Those infected with West Nile Virus may also experience eye manifestations including anterior uveitis, retinal vasculitis, optic neuritis, subconjunctival hemorrhage, sixth nerve palsy, nystagmus, and congenital chorioretinal scarring. The most common eye manifestation related to the illness is asymptomatic multifocal chorioretinitis (lesions to the macula).

Multifocal chorioretinitis consists of small, multifocal, retinal lesions together with intraocular inflammatory. Symptoms include blind spots, floaters, eye discomfort and perceived flashes of light. Commonly treated with steroids, chorioretinitis can also happen to those who have never had the West Nile Virus. Chorioretinitis is considered a chronic eye condition. Symptoms can return or worsen even after successful treatment.

With asymptomatic multifocal chorioretinitis resulting from West Nile Virus,  patients may experience vision loss. Vision typically returns after the West Nile infection subsides. Still, in severe cases of chorioretinitis associated with West Nile, permanent vision loss has been reported.

Often happening gradually in adults, vision changes can go unnoticed. A routine comprehensive exam is the best way to ensure that vision stays sharp. Comprehensive medical eye exams become even more critical as a person ages because conditions such as cataracts, glaucoma and retinal conditions become more common. Early diagnosis and intervention of these diseases can often prevent vision loss or blindness.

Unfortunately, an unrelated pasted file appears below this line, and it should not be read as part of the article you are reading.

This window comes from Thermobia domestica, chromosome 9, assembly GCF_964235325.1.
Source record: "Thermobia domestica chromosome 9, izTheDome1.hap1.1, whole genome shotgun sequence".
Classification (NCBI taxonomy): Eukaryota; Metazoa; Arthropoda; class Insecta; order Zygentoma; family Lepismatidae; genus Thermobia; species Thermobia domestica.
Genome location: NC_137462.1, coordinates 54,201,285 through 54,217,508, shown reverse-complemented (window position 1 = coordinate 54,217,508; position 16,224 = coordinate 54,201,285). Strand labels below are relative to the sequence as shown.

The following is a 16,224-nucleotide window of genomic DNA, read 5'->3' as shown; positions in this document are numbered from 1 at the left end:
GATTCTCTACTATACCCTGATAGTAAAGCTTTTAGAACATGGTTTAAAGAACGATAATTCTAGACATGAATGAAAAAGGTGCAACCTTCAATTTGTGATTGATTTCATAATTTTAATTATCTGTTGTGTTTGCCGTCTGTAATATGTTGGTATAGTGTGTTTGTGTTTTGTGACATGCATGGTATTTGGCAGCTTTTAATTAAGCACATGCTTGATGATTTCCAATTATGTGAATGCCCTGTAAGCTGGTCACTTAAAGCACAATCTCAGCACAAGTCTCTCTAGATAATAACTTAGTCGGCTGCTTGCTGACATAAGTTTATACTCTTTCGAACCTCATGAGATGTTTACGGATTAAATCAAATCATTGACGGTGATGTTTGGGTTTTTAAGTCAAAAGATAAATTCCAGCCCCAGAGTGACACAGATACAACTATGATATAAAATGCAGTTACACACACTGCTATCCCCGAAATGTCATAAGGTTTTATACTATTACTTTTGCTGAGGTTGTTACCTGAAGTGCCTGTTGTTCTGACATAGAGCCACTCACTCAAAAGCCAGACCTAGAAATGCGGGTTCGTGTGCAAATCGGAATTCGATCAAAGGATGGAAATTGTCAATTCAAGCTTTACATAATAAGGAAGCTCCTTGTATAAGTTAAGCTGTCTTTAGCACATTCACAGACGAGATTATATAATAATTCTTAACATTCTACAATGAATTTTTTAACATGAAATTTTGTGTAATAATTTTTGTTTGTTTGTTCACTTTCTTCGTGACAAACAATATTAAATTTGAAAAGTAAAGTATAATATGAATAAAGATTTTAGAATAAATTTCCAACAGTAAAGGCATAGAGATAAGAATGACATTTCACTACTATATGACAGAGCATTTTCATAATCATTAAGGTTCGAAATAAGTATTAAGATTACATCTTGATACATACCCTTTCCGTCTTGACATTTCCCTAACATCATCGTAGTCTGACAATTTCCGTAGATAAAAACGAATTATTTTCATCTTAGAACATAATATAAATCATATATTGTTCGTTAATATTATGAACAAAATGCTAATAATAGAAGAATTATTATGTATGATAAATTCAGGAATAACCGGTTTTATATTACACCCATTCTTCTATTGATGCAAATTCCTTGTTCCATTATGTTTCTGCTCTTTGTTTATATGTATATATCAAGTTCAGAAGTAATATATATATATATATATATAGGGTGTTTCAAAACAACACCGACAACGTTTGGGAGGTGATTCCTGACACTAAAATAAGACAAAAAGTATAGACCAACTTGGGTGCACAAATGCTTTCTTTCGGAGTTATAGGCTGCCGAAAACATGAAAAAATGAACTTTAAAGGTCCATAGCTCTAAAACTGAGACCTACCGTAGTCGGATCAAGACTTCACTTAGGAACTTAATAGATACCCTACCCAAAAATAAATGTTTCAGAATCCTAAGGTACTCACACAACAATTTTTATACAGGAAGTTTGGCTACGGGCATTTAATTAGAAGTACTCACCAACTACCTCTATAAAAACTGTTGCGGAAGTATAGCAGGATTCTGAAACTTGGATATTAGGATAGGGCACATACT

Whether in need of a routine exam or facing something more complex, Community Eye Center’s eye care providers are prepared to help. For over 30 years, CEC has provided excellence in eye care from multiple south-west Florida locations, eye only surgery center, and optical services.

Community Eye Center offers total eye care including cataract surgery, dry eye treatment, treatment of macular degeneration and all other retinal diseases, glaucoma treatment, diabetic eye exams, eyelid & cosmetic surgery, comprehensive eye exams, contact lenses & glasses, and 24/7 emergency eye care. Selecting only the most qualified and dedicated eye health professionals (board-certified ophthalmologists, optometrists, opticians, oculoplastic specialists, cataract specialists, and more), CEC offers comprehensive and expedient care.

For over 30 years, Community Eye Center has provided excellence in eye care from multiple south-west Florida locations, eye only surgery center, and optical services.

For more information about the effects of West Nile on eye health, please contact Community Eye Center at +1-941-625-1325.

Community Eye Center (CEC) was first founded in 1980 by Dr. Anthony Limoncelli to serve the area residents by providing a central resource for the eye health needs of the community. Over three decades, CEC has grown to include nine physicians at multiple Southwest Florida locations, an eye only surgery center and optical services. A part of CEC, St Lucy’s Eye Surgery Center is the only facility in Charlotte County dedicated exclusively to eye surgery.

 

Learn more at www.communityeyecenter.com